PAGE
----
If one angle of a triangle is 90 degrees and one of the other angles is known, the third is thereby fixed, because the three angles of any triangle add up to 180 degrees. The two acute angles therefore add up to 90 degrees: they are complementary angles. The shape of a triangle is completely determined, except for similarity, by the angles. Once the angles are known, the ratios of the sides are determined, regardless of the overall size of the triangle. If the length of one of the sides is known, the other two are determined. These ratios are given by the following trigonometric functions of the known angle A, where a, b and c refer to the lengths of the sides in the accompanying figure:
- Sine function (sin), defined as the ratio of the side opposite the angle to the hypotenuse.
- Tangent function (tan), defined as the ratio of the opposite leg to the adjacent leg.
The hypotenuse is the side opposite to the 90 degree angle in a right triangle; it is the longest side of the triangle and one of the two sides adjacent to angle A. The adjacent leg is the other side that is adjacent to angle A. The opposite side is the side that is opposite to angle A. The terms perpendicular and base are sometimes used for the opposite and adjacent sides respectively. Many people find it easy to remember what sides of the right triangle are equal to sine, cosine, or tangent, by memorizing the word SOH-CAH-TOA (see below under Mnemonics).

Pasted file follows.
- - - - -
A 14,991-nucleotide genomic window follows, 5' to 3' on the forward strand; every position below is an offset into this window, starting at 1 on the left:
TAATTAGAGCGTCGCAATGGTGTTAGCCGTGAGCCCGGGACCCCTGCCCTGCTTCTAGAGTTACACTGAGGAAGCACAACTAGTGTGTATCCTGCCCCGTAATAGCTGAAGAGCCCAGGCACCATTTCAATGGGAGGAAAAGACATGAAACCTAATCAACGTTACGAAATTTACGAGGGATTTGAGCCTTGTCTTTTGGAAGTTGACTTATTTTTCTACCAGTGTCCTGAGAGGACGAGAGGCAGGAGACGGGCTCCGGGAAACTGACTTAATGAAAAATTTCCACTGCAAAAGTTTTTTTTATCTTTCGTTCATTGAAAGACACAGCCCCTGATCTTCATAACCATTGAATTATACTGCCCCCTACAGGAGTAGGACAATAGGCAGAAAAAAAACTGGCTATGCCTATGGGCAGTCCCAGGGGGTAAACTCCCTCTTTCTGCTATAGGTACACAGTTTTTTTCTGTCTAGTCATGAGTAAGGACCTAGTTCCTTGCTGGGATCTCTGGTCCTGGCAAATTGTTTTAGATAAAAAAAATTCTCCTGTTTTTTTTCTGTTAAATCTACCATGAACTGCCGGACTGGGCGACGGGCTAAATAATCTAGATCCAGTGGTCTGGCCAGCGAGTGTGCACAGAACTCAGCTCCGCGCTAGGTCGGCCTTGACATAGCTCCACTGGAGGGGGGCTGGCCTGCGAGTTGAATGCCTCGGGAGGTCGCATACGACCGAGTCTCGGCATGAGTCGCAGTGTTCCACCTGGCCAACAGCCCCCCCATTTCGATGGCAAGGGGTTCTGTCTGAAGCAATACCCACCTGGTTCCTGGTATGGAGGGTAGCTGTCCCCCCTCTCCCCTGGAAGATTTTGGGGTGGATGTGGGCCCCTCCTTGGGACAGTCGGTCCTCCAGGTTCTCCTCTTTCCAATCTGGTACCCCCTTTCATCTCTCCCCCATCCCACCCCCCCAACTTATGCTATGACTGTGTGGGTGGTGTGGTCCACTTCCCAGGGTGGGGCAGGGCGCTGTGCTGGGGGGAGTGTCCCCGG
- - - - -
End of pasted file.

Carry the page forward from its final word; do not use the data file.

The reciprocals of these functions are named the cosecant (csc or cosec), secant (sec), and cotangent (cot), respectively:
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